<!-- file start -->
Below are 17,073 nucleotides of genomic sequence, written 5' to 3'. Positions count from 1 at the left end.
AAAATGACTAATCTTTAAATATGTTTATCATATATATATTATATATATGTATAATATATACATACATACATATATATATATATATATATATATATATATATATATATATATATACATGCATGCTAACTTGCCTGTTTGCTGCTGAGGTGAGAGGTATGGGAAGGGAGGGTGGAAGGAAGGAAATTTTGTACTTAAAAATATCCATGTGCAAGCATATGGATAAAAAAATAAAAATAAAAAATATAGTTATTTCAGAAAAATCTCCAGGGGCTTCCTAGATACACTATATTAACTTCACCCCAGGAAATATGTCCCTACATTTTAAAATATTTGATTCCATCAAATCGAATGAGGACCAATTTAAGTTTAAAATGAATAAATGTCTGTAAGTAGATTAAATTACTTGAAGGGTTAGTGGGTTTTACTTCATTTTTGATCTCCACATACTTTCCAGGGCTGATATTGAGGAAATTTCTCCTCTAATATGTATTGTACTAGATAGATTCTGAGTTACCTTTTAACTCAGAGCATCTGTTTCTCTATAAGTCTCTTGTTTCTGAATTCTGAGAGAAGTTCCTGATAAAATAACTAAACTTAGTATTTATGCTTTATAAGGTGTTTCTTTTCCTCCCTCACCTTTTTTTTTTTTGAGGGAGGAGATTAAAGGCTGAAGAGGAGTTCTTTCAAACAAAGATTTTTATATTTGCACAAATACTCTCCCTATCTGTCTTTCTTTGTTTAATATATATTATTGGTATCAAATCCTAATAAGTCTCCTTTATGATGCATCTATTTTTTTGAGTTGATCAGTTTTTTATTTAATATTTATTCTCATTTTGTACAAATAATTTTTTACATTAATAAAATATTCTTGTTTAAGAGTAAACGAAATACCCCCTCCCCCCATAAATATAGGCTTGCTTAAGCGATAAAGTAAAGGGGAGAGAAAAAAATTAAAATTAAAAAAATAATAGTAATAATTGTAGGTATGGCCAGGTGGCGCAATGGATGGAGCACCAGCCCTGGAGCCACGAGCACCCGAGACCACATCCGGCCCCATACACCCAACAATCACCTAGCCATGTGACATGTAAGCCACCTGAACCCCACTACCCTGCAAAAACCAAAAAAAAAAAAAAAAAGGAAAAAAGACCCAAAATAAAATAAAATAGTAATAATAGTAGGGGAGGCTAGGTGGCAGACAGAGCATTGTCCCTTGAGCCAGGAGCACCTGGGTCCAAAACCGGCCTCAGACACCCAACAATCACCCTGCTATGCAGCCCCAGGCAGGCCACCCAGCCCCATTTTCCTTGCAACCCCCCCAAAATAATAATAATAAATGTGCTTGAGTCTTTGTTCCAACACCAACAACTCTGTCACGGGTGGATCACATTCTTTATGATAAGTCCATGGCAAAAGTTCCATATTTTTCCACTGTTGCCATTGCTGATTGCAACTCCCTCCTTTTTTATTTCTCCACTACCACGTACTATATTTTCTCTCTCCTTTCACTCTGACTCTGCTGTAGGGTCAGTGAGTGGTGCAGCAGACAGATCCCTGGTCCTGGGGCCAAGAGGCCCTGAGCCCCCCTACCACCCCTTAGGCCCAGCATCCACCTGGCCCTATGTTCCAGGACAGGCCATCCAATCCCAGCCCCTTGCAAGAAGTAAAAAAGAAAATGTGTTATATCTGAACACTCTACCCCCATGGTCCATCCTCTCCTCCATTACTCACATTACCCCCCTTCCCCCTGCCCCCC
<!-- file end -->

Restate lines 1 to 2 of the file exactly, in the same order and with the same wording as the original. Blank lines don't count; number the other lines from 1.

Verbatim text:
Below are 17,073 nucleotides of genomic sequence, written 5' to 3'. Positions count from 1 at the left end.
AAAATGACTAATCTTTAAATATGTTTATCATATATATATTATATATATGTATAATATATACATACATACATATATATATATATATATATATATATATATATATATATATATATACATGCATGCTAACTTGCCTGTTTGCTGCTGAGGTGAGAGGTATGGGAAGGGAGGGTGGAAGGAAGGAAATTTTGTACTTAAAAATATCCATGTGCAAGCATATGGATAAAAAAATAAAAATAAAAAATATAGTTATTTCAGAAAAATCTCCAGGGGCTTCCTAGATACACTATATTAACTTCACCCCAGGAAATATGTCCCTACATTTTAAAATATTTGATTCCATCAAATCGAATGAGGACCAATTTAAGTTTAAAATGAATAAATGTCTGTAAGTAGATTAAATTACTTGAAGGGTTAGTGGGTTTTACTTCATTTTTGATCTCCACATACTTTCCAGGGCTGATATTGAGGAAATTTCTCCTCTAATATGTATTGTACTAGATAGATTCTGAGTTACCTTTTAACTCAGAGCATCTGTTTCTCTATAAGTCTCTTGTTTCTGAATTCTGAGAGAAGTTCCTGATAAAATAACTAAACTTAGTATTTATGCTTTATAAGGTGTTTCTTTTCCTCCCTCACCTTTTTTTTTTTTGAGGGAGGAGATTAAAGGCTGAAGAGGAGTTCTTTCAAACAAAGATTTTTATATTTGCACAAATACTCTCCCTATCTGTCTTTCTTTGTTTAATATATATTATTGGTATCAAATCCTAATAAGTCTCCTTTATGATGCATCTATTTTTTTGAGTTGATCAGTTTTTTATTTAATATTTATTCTCATTTTGTACAAATAATTTTTTACATTAATAAAATATTCTTGTTTAAGAGTAAACGAAATACCCCCTCCCCCCATAAATATAGGCTTGCTTAAGCGATAAAGTAAAGGGGAGAGAAAAAAATTAAAATTAAAAAAATAATAGTAATAATTGTAGGTATGGCCAGGTGGCGCAATGGATGGAGCACCAGCCCTGGAGCCACGAGCACCCGAGACCACATCCGGCCCCATACACCCAACAATCACCTAGCCATGTGACATGTAAGCCACCTGAACCCCACTACCCTGCAAAAACCAAAAAAAAAAAAAAAAAGGAAAAAAGACCCAAAATAAAATAAAATAGTAATAATAGTAGGGGAGGCTAGGTGGCAGACAGAGCATTGTCCCTTGAGCCAGGAGCACCTGGGTCCAAAACCGGCCTCAGACACCCAACAATCACCCTGCTATGCAGCCCCAGGCAGGCCACCCAGCCCCATTTTCCTTGCAACCCCCCCAAAATAATAATAATAAATGTGCTTGAGTCTTTGTTCCAACACCAACAACTCTGTCACGGGTGGATCACATTCTTTATGATAAGTCCATGGCAAAAGTTCCATATTTTTCCACTGTTGCCATTGCTGATTGCAACTCCCTCCTTTTTTATTTCTCCACTACCACGTACTATATTTTCTCTCTCCTTTCACTCTGACTCTGCTGTAGGGTCAGTGAGTGGTGCAGCAGACAGATCCCTGGTCCTGGGGCCAAGAGGCCCTGAGCCCCCCTACCACCCCTTAGGCCCAGCATCCACCTGGCCCTATGTTCCAGGACAGGCCATCCAATCCCAGCCCCTTGCAAGAAGTAAAAAAGAAAATGTGTTATATCTGAACACTCTACCCCCATGGTCCATCCTCTCCTCCATTACTCACATTACCCCCCTTCCCCCTGCCCCCC